Black Milk


Photographs by John Savage

Text by Douglas Wright and Leonard Wilcox


"I want to make a tornado... I see something incredibly energetic and wild."


These words from Douglas Wright, New Zealand's leading contemporary dancer and choreographer, about his last major work, 2006's Black Milk — which toured New Zealand and Australia — could well describe himself.

Black Milk has now been documented in this remarkable book, based around photographs of rehearsals and live performances. The book is not only a testament to Wright's impact as a choreographer, but is also a stand-alone work of art photography by John Savage. Featuring the highest quality of production, it has also been designed by award-winning designer Alan Deare.

On seeing the initial photographs, Wright says: "I felt that here, for the only time in my experience in photography, someone had managed to capture the breathless sorcery of live dance-theatre without pulling its wings off."

The compelling images are accompanied by text from Wright, who offers insights into his intentions, working methods and artistic influences. Writer Leonard Wilcox expands on the challenging workís meanings, essentially ìconfronting a death-defying culture head onî and the acceptance that life and death are intertwined, not separate states.

Critics and the general public seem united in their reaction to Wrightís provocative masterpiece. Black Milk has been variously described as "dark and violent, subversive, powerful, disquieting, death-challenging, disturbing, nightmarish, multi-layered, voyeuristic, harrowing, horrifying, but also exhilarating and hilarious". Wright has said: "I won't accept anything that doesn't haunt me." He delivered, as Savage's startling images confirm.

 

Terra Incognito

Terra Incognito is the true story of a journey through the dark night of the soul and the eventual triumph of creativity, told in a ringing, unforgettable voice.

Picking up where his acclaimed Ghost Dance left off, Douglas Wright chronicles, after a series of bereavements, his descent into depression, despair and suicide. We meet the inhabitants of Hallburn House, a respite centre for people with HIV, and are given a rare, compassionate and sometimes hilarious glimpse of how those on the margins of our society contrive to live, love and die.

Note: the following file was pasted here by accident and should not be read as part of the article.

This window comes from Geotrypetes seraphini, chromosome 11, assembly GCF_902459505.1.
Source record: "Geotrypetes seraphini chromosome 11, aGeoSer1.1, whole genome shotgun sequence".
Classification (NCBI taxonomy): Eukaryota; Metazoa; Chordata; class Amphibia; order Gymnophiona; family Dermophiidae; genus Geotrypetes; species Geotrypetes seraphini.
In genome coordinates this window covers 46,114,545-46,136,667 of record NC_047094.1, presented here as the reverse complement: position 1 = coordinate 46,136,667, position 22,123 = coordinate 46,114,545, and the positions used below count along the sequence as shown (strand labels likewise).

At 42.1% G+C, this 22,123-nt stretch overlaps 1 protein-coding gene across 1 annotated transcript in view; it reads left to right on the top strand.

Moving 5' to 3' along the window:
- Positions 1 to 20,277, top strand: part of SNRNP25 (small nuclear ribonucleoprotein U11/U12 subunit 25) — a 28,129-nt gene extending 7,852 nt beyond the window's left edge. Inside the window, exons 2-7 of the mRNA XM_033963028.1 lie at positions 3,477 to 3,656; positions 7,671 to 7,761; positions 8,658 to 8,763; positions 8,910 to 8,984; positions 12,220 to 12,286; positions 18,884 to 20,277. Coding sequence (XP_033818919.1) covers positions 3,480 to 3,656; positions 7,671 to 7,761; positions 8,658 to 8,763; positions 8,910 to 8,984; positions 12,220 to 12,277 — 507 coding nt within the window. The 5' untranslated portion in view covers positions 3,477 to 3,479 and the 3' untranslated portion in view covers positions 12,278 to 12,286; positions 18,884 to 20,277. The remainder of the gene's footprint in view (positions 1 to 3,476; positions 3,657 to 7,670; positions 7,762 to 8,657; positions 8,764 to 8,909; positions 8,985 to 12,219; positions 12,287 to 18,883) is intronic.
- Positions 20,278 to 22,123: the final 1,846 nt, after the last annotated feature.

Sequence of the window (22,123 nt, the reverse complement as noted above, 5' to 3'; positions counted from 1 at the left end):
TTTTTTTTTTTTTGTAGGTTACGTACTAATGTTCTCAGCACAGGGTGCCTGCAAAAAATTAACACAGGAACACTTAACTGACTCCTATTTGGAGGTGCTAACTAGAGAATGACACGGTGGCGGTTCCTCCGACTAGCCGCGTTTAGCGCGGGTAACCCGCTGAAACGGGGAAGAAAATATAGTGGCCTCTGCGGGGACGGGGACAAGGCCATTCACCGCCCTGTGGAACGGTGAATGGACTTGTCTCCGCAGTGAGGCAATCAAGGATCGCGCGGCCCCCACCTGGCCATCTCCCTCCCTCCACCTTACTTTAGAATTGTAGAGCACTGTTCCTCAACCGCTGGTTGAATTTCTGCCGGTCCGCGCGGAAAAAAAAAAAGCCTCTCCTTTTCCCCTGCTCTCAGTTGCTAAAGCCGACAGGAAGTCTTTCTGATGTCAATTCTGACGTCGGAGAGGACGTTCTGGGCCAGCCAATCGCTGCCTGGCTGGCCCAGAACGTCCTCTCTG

Shimmering through the dark fabric of this account is a golden thread: the slow growth of an idea for a new work of dance-theatre, Black Milk. In this unique description of a celebrated artist’s process, we are shown how works of art are sometimes born – and also how they sometimes have the power to resurrect.

Douglas Wright’s Ghost Dance won the New Zealand Society of Authors E. H. McCormick Best First Book of Non-fiction Award at the Montana Book Awards in 2005.

 

Ghost Dance

"This is an unconventional memoir, beautifully written with an unexpected touch that will surprise and even delight the reader. Douglas Wright was one of the pioneers of contemporary dance in NZ and can now be revealed to be a superb writer as well. In this book he writes about growing up gay in a provincial New Zealand community, becoming a dancer (he didn't start until he was 19), moving from ballet to contemporary dance working in New York with the famous Paul Taylor Dance Company and becoming one of its stars, gay relationships across the international arts scene, performing with the Limbs company in Auckland, drug and alcohol abuse and periods of ugly personal decline, contracting HIV-AIDS, a long-time close relationship with Janet Frame (the chapter on Frame is extraordinary, as good as anything from Michael King), and searching for inspiration in his spiritual life (there's a fascinating account of going on a ten-day meditation retreat where the rule is total silence for the duration). Part memoir, part love story, this is beautiful, articulate and memorable writing, with lovely descriptive touches and real creative and intellectual depth." - Amazon.com

Ghost Dance has been included in 50 Gay and Lesbian Books Everybody Must Read by Richard Canning.

Review essay of Ghost Dance by Richard Canning from 50 Gay and Lesbian Books Everybody Must Read (2009).